When it comes to 3D, most people are familiar with the type that requires you to wear a pair of glasses and things are tinted in reds and blues. This type of 3D is called Anaglyph. An alternate means of viewing 3D are stereographs, where two slightly different photographs were printed on a card side by side. You were meant to look at the two images and cross your eyes, and supposedly you could see the image in 3D.

An example of a stereographic card

I say “supposedly” because I can’t see these 3D things, so really I am not sure. All these new movies coming out in 3D? Yeah, I’m deprived. I am an amblyope, and am essentially blind in my left eye. I can see small bits of color in large blurs, but not very much. Since you need two good, working eyes to see most types of 3D, I’m out of luck.

Historically, stereographic cards seemed to be pretty popular. The New York Public Library has a collection of quite a few of them, and many were taken of the old Grand Central Depot in the 1800’s. However, in order to simulate the 3D illusion, you can quickly animate the left and right sides of a stereograph together. So I figured I’d try it out with a bunch of the old railroad stereographs I had found. And on some it works pretty well. The technique seems to work best when there is something somewhat close in the foreground of the photo, which you can focus on. That is why the indoor images look better than the exterior images, where everything is rather far away and there isn’t a lot of depth. If you focus on the part of the image that doesn’t move much, you should be able to see it better. If it doesn’t work for you… well, I guess you get to see some jumpy old photos of a long-demolished train station of New York City. Click on each image to see the effect.

Quick Info: Grand Central Depot was built in 1871. It was replaced in 1913 by Grand Central Terminal, which is what we’re familiar with today.
Animated Stereoview Page in the Historical Archives

4 Responses

  1. Suldog says:

    This reminds me of a short bit of stuff you might (or might not) find amusing.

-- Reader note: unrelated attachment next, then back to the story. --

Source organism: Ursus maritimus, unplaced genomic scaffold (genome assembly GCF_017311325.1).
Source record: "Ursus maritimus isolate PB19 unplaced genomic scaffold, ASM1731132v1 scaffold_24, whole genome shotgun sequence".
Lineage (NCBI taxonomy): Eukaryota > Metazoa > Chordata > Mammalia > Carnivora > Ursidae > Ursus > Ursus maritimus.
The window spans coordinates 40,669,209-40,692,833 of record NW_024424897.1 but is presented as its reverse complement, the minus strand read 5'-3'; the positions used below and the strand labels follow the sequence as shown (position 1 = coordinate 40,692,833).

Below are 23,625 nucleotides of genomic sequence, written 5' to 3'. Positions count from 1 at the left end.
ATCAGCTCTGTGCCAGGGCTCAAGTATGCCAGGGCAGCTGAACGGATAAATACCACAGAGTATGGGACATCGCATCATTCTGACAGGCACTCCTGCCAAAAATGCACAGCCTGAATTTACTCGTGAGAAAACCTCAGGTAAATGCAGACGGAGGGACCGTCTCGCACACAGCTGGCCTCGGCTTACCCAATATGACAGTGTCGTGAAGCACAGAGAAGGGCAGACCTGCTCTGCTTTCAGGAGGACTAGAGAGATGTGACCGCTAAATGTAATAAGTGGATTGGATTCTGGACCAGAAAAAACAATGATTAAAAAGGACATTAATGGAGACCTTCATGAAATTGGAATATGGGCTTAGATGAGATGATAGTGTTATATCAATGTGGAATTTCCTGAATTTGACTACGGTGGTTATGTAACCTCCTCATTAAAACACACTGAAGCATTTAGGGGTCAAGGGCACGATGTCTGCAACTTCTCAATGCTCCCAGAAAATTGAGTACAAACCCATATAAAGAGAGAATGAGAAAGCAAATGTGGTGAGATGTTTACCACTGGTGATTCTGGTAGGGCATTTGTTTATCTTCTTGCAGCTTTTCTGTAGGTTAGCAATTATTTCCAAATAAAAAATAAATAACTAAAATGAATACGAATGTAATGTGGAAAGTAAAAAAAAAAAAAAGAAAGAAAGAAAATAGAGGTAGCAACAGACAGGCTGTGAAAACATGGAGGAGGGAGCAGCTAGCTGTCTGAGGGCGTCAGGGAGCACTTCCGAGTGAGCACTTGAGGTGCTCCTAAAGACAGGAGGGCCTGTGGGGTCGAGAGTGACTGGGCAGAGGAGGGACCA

My grandmother has had one eye since losing one as a baby. She was talking about living with that one eye for so many years (she is currently 104) and she bemoaned the fact that she had no idea what 3-D was. Her son, my Uncle Rick, had the quick comeback: “No big deal. It’s only one D more than what you see.”

  2. Sheryl says:

    Wow, I had no idea about your eye. I would think that more than anything, that’s just super annoying – to see with so limited vision out of that eye must be more irritating than seeing nothing. I’m sorry you have to deal with that. I dated a guy who was legally blind in one eye and said it was like seeing TV static out of that eye. I can’t imagine getting used to it and just focusing on the good vision but I guess you do what you have to do. And it never even occurred to me that 3D would be unviewable for people with that condition. Anyway, these photos were neat and I enjoyed the shaky quality to them. I wonder what GCT has planned for their centennial in a few years. I’m so excited!

  3. VVR says:

    Cool blog. I thought I’d pipe in to let you know that stereoviews weren’t “meant” to be viewed with crossed eyes, although that’s how I look at ’em. Anyone with a stereoview collection (back in the days when stereoviews were the cutting edge of entertainment) likely had a stereo viewing device, which brought the images into 3d for you. See: http://www.antiquemystique.com/images/6747_jpg.jpg

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